Mimio Educator

      Classroom Ideas for Family Stories Month

      Posted by Melizza Cuizon on Tue, Nov 2, 2021

      Family Stories Month-Nov2021

      Growing up, flipping through family photo albums, and asking questions about each picture was part of my childhood. As I got older, I could retell the stories to visiting relatives and friends as if I were part of each event including details such as what each person said, why they were laughing or crying, even the smell of the food, flowers, or person (as applicable, of course!).  

      Sharing family stories can become a tradition, rich in memories both old and new. As our world seems to gravitate towards more web and social media use for sharing stories, there is still value in sitting together as a family and recounting cherished occasions. We all benefit from the interchange of special milestones, exciting adventures, and life-changing experiences. What are some ways to incorporate sharing family stories in the classroom? 

      Oral Storytelling 

      Oral storytelling encourages the storyteller to use voice, facial expressions, and gestures to recount an experience. Introduce students to oral storytelling through video or your own personal story. Before sharing a story with your class, make a video of you telling the story. Are you making sure to change tone and expressions when needed? How do gestures emphasize or take away from the story? When students see the amazing job you do, they will think of ways to make their own stories come to life! 


      Show and Tell 

      A timeless favorite is ‘Show and Tell.’ Have students bring in a special picture or memento that will be the basis of their story. For example, a student brings in a baby blanket and shares that this was the first blanket given to her as a baby in the hospital. She will then go on to recount what happened on the day she was born. The benefit of this activity is that, depending on the item, students will need to talk with someone in the family to get all the relevant details pertaining to the item which is a bridge to their own families sharing stories!  

      Use the document camera in your classroom for smaller objects so that details can easily be seen by all in the class. For shyer students, using the doc camera can also serve to move the focus from them to the item, helping to make them more comfortable as they share. 


      Digital Photo Album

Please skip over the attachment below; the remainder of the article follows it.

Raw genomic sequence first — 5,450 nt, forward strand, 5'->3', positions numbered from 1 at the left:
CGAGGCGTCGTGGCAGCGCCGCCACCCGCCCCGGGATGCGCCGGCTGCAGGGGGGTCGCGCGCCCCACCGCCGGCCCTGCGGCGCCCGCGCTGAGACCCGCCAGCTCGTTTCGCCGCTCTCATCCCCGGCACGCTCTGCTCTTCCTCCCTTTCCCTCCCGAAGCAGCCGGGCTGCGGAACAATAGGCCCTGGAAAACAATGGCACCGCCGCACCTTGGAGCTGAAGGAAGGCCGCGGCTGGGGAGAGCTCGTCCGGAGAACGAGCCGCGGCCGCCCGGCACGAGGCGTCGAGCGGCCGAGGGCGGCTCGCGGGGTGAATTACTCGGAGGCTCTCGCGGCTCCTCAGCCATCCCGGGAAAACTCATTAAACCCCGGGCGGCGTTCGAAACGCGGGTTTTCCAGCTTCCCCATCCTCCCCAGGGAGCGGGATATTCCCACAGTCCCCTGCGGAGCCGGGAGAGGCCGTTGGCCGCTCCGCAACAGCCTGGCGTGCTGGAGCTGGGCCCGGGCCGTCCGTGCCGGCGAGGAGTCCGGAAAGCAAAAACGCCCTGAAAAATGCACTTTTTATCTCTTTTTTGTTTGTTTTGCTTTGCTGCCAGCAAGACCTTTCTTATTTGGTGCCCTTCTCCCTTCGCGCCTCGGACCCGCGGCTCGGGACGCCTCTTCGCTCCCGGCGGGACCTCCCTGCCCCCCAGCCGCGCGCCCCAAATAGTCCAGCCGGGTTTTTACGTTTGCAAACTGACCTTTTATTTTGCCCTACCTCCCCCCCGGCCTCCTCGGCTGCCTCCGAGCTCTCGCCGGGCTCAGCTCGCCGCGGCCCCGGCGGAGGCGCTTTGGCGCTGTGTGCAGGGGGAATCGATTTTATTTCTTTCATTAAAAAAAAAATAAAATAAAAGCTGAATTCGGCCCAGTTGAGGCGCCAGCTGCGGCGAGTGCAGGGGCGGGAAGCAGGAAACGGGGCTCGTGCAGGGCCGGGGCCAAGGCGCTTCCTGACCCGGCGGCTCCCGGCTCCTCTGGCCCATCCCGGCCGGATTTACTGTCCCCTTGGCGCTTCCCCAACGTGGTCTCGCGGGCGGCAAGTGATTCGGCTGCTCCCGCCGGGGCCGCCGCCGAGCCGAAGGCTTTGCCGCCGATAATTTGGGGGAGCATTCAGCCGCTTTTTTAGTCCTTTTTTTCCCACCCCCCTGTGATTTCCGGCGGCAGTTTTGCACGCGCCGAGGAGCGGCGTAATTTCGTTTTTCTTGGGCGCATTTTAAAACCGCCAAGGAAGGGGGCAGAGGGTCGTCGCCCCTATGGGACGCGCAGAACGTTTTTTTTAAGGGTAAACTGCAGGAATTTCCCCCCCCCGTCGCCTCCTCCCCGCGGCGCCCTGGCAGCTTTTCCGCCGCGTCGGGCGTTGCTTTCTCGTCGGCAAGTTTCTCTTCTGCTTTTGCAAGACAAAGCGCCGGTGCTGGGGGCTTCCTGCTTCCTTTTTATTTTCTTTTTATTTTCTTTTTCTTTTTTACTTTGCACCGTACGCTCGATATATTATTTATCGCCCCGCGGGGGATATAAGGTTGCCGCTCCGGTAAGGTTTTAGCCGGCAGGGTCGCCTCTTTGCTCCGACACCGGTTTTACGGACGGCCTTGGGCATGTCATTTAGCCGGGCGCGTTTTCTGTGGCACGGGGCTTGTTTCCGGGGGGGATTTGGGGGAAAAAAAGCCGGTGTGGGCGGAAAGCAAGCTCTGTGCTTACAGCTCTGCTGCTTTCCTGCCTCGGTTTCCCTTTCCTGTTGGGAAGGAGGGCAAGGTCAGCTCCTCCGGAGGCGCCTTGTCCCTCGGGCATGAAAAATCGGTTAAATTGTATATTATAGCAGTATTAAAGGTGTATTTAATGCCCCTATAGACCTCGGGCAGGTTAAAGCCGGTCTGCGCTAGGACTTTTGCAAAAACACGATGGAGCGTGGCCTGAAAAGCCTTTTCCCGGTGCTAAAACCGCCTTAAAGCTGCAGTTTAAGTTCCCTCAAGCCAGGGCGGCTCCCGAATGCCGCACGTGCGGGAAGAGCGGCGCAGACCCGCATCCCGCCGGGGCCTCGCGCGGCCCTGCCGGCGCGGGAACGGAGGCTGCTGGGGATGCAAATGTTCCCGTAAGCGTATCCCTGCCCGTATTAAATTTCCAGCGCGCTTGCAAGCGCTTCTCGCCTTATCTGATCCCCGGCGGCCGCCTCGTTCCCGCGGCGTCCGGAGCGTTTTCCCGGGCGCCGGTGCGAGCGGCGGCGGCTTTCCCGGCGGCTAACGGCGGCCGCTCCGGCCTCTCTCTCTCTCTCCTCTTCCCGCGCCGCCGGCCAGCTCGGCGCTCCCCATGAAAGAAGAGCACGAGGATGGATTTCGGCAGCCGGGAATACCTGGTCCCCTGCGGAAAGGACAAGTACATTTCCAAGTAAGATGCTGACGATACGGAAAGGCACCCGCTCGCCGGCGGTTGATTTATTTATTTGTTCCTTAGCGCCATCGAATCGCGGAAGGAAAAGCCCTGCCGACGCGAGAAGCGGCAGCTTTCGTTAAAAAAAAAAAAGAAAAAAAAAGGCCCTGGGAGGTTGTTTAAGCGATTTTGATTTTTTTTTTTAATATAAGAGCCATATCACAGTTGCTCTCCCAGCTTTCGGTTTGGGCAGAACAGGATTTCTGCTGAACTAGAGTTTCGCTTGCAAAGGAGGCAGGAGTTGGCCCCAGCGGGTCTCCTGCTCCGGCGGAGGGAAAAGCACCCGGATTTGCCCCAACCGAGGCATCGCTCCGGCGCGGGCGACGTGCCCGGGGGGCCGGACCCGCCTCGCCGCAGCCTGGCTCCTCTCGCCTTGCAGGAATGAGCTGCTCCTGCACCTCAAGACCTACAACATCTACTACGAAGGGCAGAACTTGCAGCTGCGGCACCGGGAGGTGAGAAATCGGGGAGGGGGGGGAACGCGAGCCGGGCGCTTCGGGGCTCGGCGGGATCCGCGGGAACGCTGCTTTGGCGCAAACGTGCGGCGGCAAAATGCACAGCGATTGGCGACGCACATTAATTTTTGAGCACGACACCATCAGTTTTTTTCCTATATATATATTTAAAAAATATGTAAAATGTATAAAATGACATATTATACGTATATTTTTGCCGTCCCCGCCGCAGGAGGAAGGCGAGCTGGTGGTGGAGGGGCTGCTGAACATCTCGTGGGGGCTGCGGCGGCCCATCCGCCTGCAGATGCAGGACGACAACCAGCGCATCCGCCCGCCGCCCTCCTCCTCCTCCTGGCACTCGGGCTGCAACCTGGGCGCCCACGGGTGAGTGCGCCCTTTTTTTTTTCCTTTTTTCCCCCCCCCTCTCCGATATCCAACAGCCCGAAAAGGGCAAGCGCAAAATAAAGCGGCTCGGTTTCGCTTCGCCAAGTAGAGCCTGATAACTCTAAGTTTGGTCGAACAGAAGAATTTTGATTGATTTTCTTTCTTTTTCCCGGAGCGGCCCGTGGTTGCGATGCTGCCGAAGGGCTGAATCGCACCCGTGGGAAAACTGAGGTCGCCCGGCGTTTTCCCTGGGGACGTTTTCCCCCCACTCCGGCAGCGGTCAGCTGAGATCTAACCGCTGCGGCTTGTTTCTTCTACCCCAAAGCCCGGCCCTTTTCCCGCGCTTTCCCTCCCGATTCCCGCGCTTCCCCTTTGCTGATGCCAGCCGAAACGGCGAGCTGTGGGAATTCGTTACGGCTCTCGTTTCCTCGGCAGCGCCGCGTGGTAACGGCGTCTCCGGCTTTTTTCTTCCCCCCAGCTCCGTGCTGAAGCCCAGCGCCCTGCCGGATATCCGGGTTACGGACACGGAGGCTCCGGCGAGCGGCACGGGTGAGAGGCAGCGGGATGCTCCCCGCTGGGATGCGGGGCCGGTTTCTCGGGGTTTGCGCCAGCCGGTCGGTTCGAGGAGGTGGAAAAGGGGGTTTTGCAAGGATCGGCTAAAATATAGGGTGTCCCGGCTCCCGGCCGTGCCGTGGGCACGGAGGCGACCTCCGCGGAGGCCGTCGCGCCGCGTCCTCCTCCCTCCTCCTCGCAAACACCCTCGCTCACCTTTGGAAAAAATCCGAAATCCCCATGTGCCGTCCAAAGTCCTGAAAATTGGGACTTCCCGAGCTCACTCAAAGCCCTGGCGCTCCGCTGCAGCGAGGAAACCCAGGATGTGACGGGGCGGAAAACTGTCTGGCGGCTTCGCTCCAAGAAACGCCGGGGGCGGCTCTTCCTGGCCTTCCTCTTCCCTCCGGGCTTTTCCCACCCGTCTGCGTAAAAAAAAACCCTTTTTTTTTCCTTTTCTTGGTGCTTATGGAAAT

Incorporate the fun and interactivity of technology by having students create digital photo albums using slide presentation applications or software. Slide presentation tools and features have come a long way from the basic ‘slide show’ of text. Creators can add text, tables, and transitions, as well as animations, audio, links, and videos. Do remind them that too many ‘bells and whistles’ can be distracting and to use slide features as ‘accents’ to the album. With this project, students will boost essential 21st century skills such as creativity and communication. 

      Choose a week for students to sign up and present their digital albums. If you have an interactive display, students can choose to stand up next to the display to present or manage from their seats using a mirroring software. In either case, encourage the ‘storyteller’ to use a narrative voice that the rest of the class will be enraptured by (same as would be done for oral storytelling). 


      Read Books and Stories 

       Have the class keep a running list of books and stories that feature family stories as a theme. Read a new short story that exemplifies what a family story is about and have students briefly share their thoughts on the story afterwards. If the list is kept in a shared folder, everyone can add stories as they come across them. 

      To start you off, check out these books: 

      • One Family (George Shannon) 
      • I Love You Because You’re You (Liza Baker) 
      • Big Mama and Grandma Ghana (Angela Shelf Medearis) 
      • My Brother Charlie (Holly Robinson Peete and Ryan Elizabeth Peete) 
      • Chicken Sunday (Patricia Polacco) 
      • Ruby’s Wish (Shirin Yim Bridges) 
      • Families Around the World (Donata Montanari) 
      • Who’s In My Family? (Robie H. Harris) 


      Add to this brief list of activities to encourage students to delve into their family’s stories, helping them to see the world as their family members saw/see it. There is no doubt that new discoveries will result and a new family tradition. 

      If you have a fun activity to share for Family Stories Month, please share below! 


      Looking for technology solutions that can boost interactivity and engagement in your classroom? Visit boxlight.com and explore our robust portfolio of solutions! 

      Topics: Lessons, tips for teachers, English Language Arts


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